December 2016 Construction Report

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December 2016 Construction Report

Total Residential Starts Jump while Permits Remain Flat

Thursday, February 2, 2017

Total residential starts and permits moved in opposite directions in December, according to the latest U.S. Census figures. 


Top Permit-Issuing Places Shift During Recovery

By the Numbers

  • The 1.21 million total residential housing units permitted in the 12 months ending in December were, on a seasonally adjusted annual rate (SAAR), down 0.2% from November and up 0.7% from December 2015.
    • At 817,000 units, the annual rate of single-family permits jumped 4.7% from November and 8.6% from last December. Single-family permitting topped 800,000 units for the first time since October 2007.
    • Multifamily permits dropped to 355,000 units, down 10.1% from November and 17.1% from December 2015. This is the second-lowest annual rate since June 2014.

Permits and Starts Snapshot

  • Total residential construction starts jumped 11.3% from November and were up 5.7% from December 2015 to 1.23 million units. The annual rate of total starts has oscillated up and down by about 10% or more each of the past four months.
    • Single-family starts of 795,000 units were down 4.0% compared to the previous month’s annual rate, but higher than last year’s rate by 3.9%.
    • Multifamily starts accounted for the December jump, with the annual rate increasing 53.9% from last month and 10.3% from December 2015 to 417,000 units. Multifamily starts exhibited some of the greatest volatility, even on a SAAR.
  • Total residential completions increased 8.7% from December 2015 to 1.12 million units, but were down 7.9% from November.
    • The 761,000 single-family houses that were completed on an SAAR basis were 0.9% less than November’s annual figure, but 7.5% higher than December 2015’s rate of 708,000 units.
    • The 355,000-unit annual rate for multifamily completions was down 19.3% from November, but was 12.3% greater than December 2015. 

Single-Family vs. Multifamily Permitting

Other U.S. Census statistics of note:

  • Total annual starts in December 2016 were up strongly from the December 2015 rate in the Midwest (38.4%) and West (32.9%). They were down sharply in the Northeast (-38.5%) and declined in the South (-3.2%).
  • Annual single-family starts were also up in the Midwest (13.4%) and West (13.5%) and down slightly in the Northeast (-1.6%) and South (-1.7%).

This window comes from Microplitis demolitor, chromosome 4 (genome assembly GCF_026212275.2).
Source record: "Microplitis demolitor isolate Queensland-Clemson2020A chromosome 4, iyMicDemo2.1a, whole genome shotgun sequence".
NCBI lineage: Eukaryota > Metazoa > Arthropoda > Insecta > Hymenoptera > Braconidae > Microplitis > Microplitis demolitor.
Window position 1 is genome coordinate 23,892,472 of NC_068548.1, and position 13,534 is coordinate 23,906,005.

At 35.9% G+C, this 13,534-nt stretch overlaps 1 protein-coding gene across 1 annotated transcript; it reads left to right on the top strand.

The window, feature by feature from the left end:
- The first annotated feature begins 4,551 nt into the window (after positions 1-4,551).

• Multifamily starts continued to plummet in the Northeast (-63.4%), fell moderately in the South (-7.0%) and were up significantly in the Midwest (92.3%) and West (74.7%). 
  • Annual multifamily permits continued falling in the Northeast (-52.5%) and South (-29.5%), but rebounded in the Midwest (23.6%) and West (34.0%).
  • Annual single-family permits declined only in the Northeast (-5.2%), while the Midwest (8.0%), South (10.0%) and West (19.5%) experienced increased activity.
  • The annual rate of total permits declined in the Northeast (-37.2%) and South (-2.4%), pulled down by annual multifamily permits, but the West (25.0%) and Midwest (13.2%) had strong gains. 
  • Multifamily completions decreased (on a SAAR) from December 2015 only in the West (‑56.1%), while the Midwest (86.8%), South (41.5%) and Northeast (53.7%) completed significantly more units than 2015. Single-family completions were up in the South (12.9%), Northeast (4.1%) and West (2.5%), but were down in the Midwest (-1.7%). 

Top Permitting Metros Relatively Steady

The top 10 Metropolitan Statistical Areas for multifamily permitting for the 12 months ending December 2016 were:

Six of the top 10 metros remained the same and in the same order as in November, but the next four changed positions. Austin dropped from No. 7 last month to No. 12 in December, while Washington, DC moved into the No. 7 spot. Houston dropped from No. 8 to No. 10, but Chicago moved up from No. 10 to No. 9. Phoenix replaced Austin on the top 10 list, moving to No. 8 from No. 11 in November.

Half of the top 10 metros issued fewer multifamily permits in the 12 months ending in December 2016 than they did the year before. New York is still plunging from its 421-a bulge last year with a percentage drop of 62.2%, followed by Houston’s drop-off of 54.4%.  Dallas, Los Angeles and Seattle continued to slow, while Atlanta, Denver, Phoenix and Chicago had moderate gains in multifamily permits.

With these declines, the annual total of permits issued in the top 10 metros – 133,589 – was 26% lower than the 181,578 issued in the previous 12 months for the current top 10. Comparing the same metros that comprised the top 10 last month, the falloff was 28%. Multifamily permits had been heavily concentrated in the top 10 metros, but multifamily construction is ramping up in several smaller markets as it slows in some of the top markets.